We are however trying to look into options that allow us to eat a little less meat whilst not giving me energy crashes or an horrifically upset stomach. We regularly eat a cauliflower curry dish with nuts instead of meat, and recently mum found a couple of veggie sausages that were very good (although a little out of our usual pice range).

Even though I do still eat meat and eggs, I don’t eat dairy, so that’s something. We still have ghee in the house for when Mum thinks it will work better for something, but I’m trying to phase it out completely and convince her that coconut oil is a better alternative. (She’s worried about cholesterol levels as heart problems run in the family, but to be honest, one saturated fat is much like another, and, in this case, one tastes like coconut and the other one vaguely like feet.)

Going non-dairy was suggested to me by the Optimum Health Clinic, so it’s up to you whether it’s something you want to try in order to help your ME.
If you’re looking to go non-dairy I have suggestions on items to try in my post on my diet; Cheese vs Freedom


I’ve found even better cheese from violife now - the feta one is AMAZING. Also Booja Booja and Perfect World "ice creams" are to die for.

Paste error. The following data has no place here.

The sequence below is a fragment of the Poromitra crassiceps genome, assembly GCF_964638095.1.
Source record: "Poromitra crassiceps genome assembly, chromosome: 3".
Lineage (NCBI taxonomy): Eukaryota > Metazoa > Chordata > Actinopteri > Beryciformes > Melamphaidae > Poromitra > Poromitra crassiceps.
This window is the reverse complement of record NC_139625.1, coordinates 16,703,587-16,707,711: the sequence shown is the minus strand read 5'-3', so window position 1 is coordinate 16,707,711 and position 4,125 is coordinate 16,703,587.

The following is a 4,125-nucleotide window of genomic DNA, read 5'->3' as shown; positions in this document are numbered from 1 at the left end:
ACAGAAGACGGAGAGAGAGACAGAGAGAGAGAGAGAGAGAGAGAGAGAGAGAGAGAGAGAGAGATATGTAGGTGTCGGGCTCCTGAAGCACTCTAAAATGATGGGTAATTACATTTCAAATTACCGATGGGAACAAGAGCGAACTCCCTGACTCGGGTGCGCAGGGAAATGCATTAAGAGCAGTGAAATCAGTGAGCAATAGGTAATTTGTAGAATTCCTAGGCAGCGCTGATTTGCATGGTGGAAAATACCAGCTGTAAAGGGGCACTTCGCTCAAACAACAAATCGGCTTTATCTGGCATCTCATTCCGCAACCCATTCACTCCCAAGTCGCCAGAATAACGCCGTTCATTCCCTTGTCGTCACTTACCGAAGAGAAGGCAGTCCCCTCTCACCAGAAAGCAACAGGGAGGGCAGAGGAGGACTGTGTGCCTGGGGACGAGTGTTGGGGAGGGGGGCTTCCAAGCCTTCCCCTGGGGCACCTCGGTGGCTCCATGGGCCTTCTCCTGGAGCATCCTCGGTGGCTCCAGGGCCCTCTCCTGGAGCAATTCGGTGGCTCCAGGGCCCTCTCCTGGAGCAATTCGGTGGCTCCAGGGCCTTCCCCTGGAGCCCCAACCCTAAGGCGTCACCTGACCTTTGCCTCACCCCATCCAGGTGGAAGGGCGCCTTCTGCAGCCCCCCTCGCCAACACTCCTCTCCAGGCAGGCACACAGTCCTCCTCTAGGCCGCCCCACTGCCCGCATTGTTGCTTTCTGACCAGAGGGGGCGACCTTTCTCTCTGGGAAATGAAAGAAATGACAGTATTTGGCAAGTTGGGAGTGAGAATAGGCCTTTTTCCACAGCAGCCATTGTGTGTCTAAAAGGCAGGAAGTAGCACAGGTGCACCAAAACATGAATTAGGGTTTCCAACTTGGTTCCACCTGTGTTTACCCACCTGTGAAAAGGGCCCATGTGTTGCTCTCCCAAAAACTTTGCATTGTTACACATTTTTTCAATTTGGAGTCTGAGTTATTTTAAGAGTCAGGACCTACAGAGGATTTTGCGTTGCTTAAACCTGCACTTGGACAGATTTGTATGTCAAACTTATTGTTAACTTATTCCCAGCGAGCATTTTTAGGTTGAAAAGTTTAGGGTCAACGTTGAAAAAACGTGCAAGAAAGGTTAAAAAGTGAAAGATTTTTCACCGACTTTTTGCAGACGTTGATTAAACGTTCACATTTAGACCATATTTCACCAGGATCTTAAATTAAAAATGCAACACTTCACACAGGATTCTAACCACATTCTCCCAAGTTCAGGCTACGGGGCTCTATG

Recycle pet food waste 

Terracycle, in one of their many recycling schemes, offers the option to recycle pet food pouches by dropping them off to one of their locations. You can also register interest if there isn't one nearby.
I know it won't be perfect for people who are housebound, but I thought it worth mentioning!


Microwaves

Microwaves use less energy than traditional ovens so all those aforementioned ready meals are actually pretty good in terms of electricity usage.
I suppose you could use them to boil water too, but because a kettle automatically switches itself off after reaching a certain temperature it’s a little more eco-friendly. And also we all know that boiling water for tea in the microwave is WRONG ON SO MANY LEVELS.


Use a slow cooker 

My mum bought me a slow cooker when I moved out and constantly asked me whether I used it. The answer was usually no, but it’s actually a pretty great way to save both energy and electricity.

Slow cookers are relatively cheap, you can put ingredients in it in the morning, or the night before, and then leave it to cook until dinner time. Less mess, less electricity and a chance to choose your best time of day to do the main part of the work. 

I’m sorry I doubted you, Mum.



Try an Eco-Kettle

If you’re a big tea drinker then you might want to give an eco-friendly vacuum kettle a go. 
Similar to a thermos flask, the kettle uses the vacuum to keep the water hot for up to four or so hours, so you don’t have to keep turning it on and using electricity.